NCT02200770), led by Bruce Cree, MD, PhD, MAS, demonstrated the superiority of inebilizumab over placebo in preventing attacks; 87.7% of patients receiving inebilizumab remained free of attacks compared with 60.7% of patients receiving placebo.6

We have good global agreement about how we diagnose NMOSDs and good evidence that the treatments we have are safe and efficacious. We also have promising new treatments about to become available. It’s a hopeful time for those of us who treat NMOSDs, because we can do so much more for our patients.

When the phase 3 EXPAND trial was designed, it was hoped it would show neurodegenerative benefit in patients with secondary progressive MS, for whom neurodegeneration might be a more significant concern. This study was able to demonstrate that siponimod is effective in suppressing inflammation and neurodegeneration.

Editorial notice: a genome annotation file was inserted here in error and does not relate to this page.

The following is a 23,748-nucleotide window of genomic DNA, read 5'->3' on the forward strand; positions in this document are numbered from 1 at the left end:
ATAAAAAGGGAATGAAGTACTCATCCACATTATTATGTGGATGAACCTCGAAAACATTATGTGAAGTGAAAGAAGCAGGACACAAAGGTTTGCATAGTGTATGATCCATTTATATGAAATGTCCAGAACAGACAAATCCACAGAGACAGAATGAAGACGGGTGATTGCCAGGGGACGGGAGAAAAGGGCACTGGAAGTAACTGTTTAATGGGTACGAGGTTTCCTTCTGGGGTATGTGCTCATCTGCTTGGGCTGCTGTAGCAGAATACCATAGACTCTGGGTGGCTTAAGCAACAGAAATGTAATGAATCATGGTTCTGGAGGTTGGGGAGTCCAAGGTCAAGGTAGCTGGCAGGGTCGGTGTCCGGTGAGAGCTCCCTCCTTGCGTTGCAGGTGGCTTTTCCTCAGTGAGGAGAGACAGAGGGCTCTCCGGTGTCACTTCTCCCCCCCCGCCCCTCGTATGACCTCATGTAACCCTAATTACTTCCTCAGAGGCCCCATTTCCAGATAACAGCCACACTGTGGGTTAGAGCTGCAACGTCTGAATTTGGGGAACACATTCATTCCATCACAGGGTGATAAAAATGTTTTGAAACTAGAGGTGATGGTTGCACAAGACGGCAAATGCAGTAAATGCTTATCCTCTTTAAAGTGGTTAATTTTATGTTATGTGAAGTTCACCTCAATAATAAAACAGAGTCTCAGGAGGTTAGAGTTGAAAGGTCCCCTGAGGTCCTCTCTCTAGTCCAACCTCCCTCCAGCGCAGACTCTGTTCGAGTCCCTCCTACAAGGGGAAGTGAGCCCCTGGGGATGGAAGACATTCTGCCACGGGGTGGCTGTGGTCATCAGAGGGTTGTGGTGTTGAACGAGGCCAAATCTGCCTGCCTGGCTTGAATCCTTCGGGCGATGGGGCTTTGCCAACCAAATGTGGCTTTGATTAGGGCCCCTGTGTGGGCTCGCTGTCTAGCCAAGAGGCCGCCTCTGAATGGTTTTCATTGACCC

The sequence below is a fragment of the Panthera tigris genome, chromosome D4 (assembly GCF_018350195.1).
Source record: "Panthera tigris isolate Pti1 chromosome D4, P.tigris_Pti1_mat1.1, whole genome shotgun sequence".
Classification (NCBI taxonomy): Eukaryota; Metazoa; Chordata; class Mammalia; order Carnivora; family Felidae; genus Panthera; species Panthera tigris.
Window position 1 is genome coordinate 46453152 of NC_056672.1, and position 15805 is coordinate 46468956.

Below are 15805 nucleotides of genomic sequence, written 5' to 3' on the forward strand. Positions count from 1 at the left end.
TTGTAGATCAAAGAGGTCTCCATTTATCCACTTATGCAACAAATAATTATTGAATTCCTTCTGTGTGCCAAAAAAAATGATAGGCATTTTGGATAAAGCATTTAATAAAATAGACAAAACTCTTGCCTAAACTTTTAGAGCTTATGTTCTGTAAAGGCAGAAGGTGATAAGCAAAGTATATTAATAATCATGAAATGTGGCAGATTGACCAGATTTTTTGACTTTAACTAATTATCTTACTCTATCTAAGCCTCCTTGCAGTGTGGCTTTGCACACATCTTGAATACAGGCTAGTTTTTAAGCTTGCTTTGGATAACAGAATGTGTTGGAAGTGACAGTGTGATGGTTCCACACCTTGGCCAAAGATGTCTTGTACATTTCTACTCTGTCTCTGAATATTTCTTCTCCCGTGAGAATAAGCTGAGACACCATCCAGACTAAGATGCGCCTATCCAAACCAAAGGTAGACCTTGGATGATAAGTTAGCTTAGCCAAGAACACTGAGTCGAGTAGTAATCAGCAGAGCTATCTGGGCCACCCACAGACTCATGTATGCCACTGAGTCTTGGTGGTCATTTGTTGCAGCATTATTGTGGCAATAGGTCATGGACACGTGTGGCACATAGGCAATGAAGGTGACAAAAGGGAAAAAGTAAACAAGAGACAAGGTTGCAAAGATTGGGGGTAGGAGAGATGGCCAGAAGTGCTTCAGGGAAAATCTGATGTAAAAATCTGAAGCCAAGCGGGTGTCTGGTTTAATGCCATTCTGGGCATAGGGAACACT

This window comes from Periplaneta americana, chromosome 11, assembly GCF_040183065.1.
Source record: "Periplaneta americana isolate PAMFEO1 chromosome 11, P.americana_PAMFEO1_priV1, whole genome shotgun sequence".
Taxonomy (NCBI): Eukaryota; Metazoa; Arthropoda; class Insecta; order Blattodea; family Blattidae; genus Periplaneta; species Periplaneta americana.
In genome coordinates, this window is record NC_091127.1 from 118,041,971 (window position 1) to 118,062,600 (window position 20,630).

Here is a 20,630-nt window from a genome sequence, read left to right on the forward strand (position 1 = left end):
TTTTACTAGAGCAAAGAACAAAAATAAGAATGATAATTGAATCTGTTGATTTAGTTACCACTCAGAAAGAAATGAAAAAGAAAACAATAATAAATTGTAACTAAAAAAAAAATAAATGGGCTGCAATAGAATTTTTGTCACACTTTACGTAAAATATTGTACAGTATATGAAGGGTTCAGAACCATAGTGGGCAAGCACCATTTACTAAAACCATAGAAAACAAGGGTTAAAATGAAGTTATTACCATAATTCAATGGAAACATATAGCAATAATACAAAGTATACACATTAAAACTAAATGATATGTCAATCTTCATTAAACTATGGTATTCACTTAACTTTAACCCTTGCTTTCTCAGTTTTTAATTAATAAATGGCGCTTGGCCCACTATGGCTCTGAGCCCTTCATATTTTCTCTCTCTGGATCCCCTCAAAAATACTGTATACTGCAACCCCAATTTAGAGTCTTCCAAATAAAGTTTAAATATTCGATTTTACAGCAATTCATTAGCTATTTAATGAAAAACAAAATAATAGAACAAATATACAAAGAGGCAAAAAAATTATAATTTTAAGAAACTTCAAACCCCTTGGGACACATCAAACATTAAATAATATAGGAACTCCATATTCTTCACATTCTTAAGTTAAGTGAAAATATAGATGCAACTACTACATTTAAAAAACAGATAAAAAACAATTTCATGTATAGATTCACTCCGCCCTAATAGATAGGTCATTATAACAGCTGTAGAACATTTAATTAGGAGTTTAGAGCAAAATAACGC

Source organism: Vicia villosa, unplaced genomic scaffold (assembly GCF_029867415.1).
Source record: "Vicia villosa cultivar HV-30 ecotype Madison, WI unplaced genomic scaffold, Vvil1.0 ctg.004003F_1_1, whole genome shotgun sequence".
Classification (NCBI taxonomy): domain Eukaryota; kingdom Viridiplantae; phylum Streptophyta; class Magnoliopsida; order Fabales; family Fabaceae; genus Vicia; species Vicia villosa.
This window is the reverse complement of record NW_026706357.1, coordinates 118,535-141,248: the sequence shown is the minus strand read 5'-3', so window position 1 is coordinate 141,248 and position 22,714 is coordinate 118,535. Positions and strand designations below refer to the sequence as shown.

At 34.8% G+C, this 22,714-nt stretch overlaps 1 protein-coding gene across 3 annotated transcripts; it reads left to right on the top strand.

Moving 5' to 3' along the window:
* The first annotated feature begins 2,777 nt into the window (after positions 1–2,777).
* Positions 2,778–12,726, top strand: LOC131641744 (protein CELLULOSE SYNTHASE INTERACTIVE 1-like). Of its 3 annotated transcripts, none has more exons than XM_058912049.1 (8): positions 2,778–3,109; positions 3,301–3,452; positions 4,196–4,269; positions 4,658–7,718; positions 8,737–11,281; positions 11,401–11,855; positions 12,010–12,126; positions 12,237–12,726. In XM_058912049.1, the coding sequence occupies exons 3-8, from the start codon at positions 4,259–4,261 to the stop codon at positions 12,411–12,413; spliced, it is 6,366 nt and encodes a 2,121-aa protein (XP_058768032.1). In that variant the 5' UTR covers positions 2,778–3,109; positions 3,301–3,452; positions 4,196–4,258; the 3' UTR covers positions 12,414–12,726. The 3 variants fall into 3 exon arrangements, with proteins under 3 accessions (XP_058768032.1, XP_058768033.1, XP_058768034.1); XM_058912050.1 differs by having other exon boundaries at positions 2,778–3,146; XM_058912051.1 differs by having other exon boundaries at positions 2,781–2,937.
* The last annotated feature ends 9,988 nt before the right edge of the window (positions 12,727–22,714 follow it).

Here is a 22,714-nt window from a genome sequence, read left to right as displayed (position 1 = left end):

You’ve emphasized a unified approach to autoimmune disorders. Were there sessions this year that offered new information?

We’ve become sophisticated in our biomarker approaches to autoimmune disorders. In the AAN 2021 Annual Meeting course on autoimmune neurology, taught by Stacy L. Clardy, MD, PhD, FAAN, she looked at how far we’ve come. Autoimmune disorders aren’t just a swirling mass of antibodies and brain-on-fire any longer, because now we have more data and we’ve identified more synaptic, as well as nuclear and cytoplasmic, targets. Treatment principles for these diseases continue to expand, while becoming more specific. We now have a range of empiric first-line immunotherapies and experience in their management.
Every year, autoimmune neurology is one of the more popular courses at the AAN Annual Meeting, and every year the course gets better. Why am I talking about it? Because people who treat MS and NMOSDs are also those into whose hands these autoimmune cases are placed. From my standpoint, I think MS, NMOSDs, and autoimmune neurology are all conditions that we handle and have to be comfortable with. It’s especially important, in the time of the coronavirus disease 2019 (COVID-19) pandemic, to look at how we think about all these things.